Here we report time differential perturbed angular correlation (TDPAC) results of Co-doped SnO2 thin films. Making use of stable Co and radioactive 111In implanted at the Bonn Radioisotope Separator with energies of 80 keV and 160 keV, respectively, it was possible to study the dopant incorporation and its lattice location during annealing. The hyperfine parameters have been probed as a function of temperature in vacuum. Two quadrupole interactions were observed. At high temperatures the dominant fraction for the probe nuclei can be assigned to the Cd-incorporation at the cation substitutional site in a highly disordered structure, obtained after implantation, to high crystallinity for the measurements at 873 K and 923 K. The similarity in TDPAC spectra obtained in undoped SnO gives indirect evidence that In and Co diffuse to different depths during the annealing process. Other interpretations will be discussed.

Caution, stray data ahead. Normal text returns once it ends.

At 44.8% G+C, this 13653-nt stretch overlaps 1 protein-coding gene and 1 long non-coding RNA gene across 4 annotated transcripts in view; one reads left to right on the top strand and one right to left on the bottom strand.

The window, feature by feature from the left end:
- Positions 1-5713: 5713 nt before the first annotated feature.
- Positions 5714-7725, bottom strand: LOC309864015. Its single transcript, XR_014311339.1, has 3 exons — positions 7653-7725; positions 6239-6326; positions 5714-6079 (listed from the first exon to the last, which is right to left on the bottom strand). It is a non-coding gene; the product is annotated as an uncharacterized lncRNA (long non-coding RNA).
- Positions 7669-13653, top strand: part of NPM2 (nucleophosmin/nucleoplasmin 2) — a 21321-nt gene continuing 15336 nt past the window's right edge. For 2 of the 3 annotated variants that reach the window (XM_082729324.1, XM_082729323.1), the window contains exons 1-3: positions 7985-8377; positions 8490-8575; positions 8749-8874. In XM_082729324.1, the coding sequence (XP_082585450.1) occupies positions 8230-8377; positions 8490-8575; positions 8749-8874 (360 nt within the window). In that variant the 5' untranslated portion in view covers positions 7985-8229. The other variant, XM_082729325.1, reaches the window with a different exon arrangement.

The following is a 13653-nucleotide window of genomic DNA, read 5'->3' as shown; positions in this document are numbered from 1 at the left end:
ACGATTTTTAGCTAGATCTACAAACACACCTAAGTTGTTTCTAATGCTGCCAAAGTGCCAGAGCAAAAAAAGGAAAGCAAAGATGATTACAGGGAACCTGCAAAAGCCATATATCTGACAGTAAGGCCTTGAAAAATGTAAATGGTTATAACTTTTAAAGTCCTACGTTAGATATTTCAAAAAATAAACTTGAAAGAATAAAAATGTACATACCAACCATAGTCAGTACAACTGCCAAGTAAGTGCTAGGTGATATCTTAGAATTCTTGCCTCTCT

Tin dioxide is used as gas and humidity sensor, transparent electrodes for solar cells, varistors, optoelectronic devices, capacitors, flat-panel displays, as high capacity anode in lithium-ion batteries, and many other electronic devices.1–3 SnO2 is an n-type semiconductor with high chemical stability, optical transparency in the visible region and a band gap of 3.6 eV.1–3 It has been reported that tin dioxide would be an excellent candidate for diluted magnetic semiconductors (DMS) when doped with cobalt.4 DMS are a new class of semiconductor materials that have been intensively studied in recent years due to enormous technological potential. Interestingly, Fitzgerald et al4 reported, using Mössbauer Spectroscopy, that the Co-doped (5%) bulk samples were paramagnetic at room temperature. However, Misra et al.5 studied powder samples doped with different concentrations of cobalt using electron paramagnetic resonance, and reported both a ferromagnetically ordered component and isolated paramagnetic Co2+ ions incorporated into the SnO2 lattice. In our previous work,6,7 using time differential perturbed angular correlation (TDPAC) spectroscopy, we observed no ferromagnetism for Co-doped powder samples with concentrations in the range of (2-5%). However, there are several works reporting ferromagnetism at room temperature in Co-doped SnO2 thin films. Gopinadhan et al.8 observed a considerable ferromagnetic moment in thin films doped with 10% of Co, which were produced by spray pyrolysis. Ogale et al.9 reported ferromagnetism for the films doped with 5% of Co with a giant magnetic moment of 7.5 ± 0.5 μB/Co with Curie temperature close to 650 K. This was the highest value reported for potential DMS. Apart from our previous works,6,7 there are no other TDPAC investigations in Co-doped SnO2 samples. Unfortunately, observation of ferromagnetism in wide band gap oxides is not a consensus yet, mainly because central issues of uniformity and reproducibility have not been solved so far. Some authors claim that the observed ferromagnetism is due to different sources other than intrinsic magnetism10 in similar systems. Since intrinsic ferromagnetism was not observed in undoped SnO2 in our previous work, we report here TDPAC measurements on Co-doped SnO2 thin films.